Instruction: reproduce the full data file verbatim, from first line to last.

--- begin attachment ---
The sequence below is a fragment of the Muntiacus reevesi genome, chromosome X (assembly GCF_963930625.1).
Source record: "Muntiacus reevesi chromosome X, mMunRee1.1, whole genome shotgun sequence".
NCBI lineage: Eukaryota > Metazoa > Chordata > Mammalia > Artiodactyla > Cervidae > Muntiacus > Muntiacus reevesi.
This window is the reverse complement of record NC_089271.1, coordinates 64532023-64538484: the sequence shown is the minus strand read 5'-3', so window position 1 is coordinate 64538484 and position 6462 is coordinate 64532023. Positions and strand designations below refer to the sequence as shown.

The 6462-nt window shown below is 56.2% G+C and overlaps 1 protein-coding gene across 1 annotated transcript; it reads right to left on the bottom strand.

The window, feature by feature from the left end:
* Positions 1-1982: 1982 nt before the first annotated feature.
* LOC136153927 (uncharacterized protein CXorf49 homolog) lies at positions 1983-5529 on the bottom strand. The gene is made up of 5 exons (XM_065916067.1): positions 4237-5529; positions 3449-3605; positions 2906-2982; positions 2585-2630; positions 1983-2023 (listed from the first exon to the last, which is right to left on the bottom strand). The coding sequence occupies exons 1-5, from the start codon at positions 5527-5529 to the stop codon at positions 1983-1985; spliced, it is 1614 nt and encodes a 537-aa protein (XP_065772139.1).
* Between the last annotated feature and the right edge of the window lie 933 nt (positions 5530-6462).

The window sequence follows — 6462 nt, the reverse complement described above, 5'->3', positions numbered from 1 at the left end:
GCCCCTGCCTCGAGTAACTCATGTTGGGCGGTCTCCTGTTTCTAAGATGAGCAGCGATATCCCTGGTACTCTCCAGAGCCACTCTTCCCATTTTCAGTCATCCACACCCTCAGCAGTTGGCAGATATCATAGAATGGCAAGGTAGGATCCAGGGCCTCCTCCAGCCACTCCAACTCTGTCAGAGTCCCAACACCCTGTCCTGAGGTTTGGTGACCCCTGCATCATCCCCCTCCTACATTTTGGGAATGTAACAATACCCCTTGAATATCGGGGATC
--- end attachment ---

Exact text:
The sequence below is a fragment of the Muntiacus reevesi genome, chromosome X (assembly GCF_963930625.1).
Source record: "Muntiacus reevesi chromosome X, mMunRee1.1, whole genome shotgun sequence".
NCBI lineage: Eukaryota > Metazoa > Chordata > Mammalia > Artiodactyla > Cervidae > Muntiacus > Muntiacus reevesi.
This window is the reverse complement of record NC_089271.1, coordinates 64532023-64538484: the sequence shown is the minus strand read 5'-3', so window position 1 is coordinate 64538484 and position 6462 is coordinate 64532023. Positions and strand designations below refer to the sequence as shown.

The 6462-nt window shown below is 56.2% G+C and overlaps 1 protein-coding gene across 1 annotated transcript; it reads right to left on the bottom strand.

The window, feature by feature from the left end:
* Positions 1-1982: 1982 nt before the first annotated feature.
* LOC136153927 (uncharacterized protein CXorf49 homolog) lies at positions 1983-5529 on the bottom strand. The gene is made up of 5 exons (XM_065916067.1): positions 4237-5529; positions 3449-3605; positions 2906-2982; positions 2585-2630; positions 1983-2023 (listed from the first exon to the last, which is right to left on the bottom strand). The coding sequence occupies exons 1-5, from the start codon at positions 5527-5529 to the stop codon at positions 1983-1985; spliced, it is 1614 nt and encodes a 537-aa protein (XP_065772139.1).
* Between the last annotated feature and the right edge of the window lie 933 nt (positions 5530-6462).

The window sequence follows — 6462 nt, the reverse complement described above, 5'->3', positions numbered from 1 at the left end:
GCCCCTGCCTCGAGTAACTCATGTTGGGCGGTCTCCTGTTTCTAAGATGAGCAGCGATATCCCTGGTACTCTCCAGAGCCACTCTTCCCATTTTCAGTCATCCACACCCTCAGCAGTTGGCAGATATCATAGAATGGCAAGGTAGGATCCAGGGCCTCCTCCAGCCACTCCAACTCTGTCAGAGTCCCAACACCCTGTCCTGAGGTTTGGTGACCCCTGCATCATCCCCCTCCTACATTTTGGGAATGTAACAATACCCCTTGAATATCGGGGATC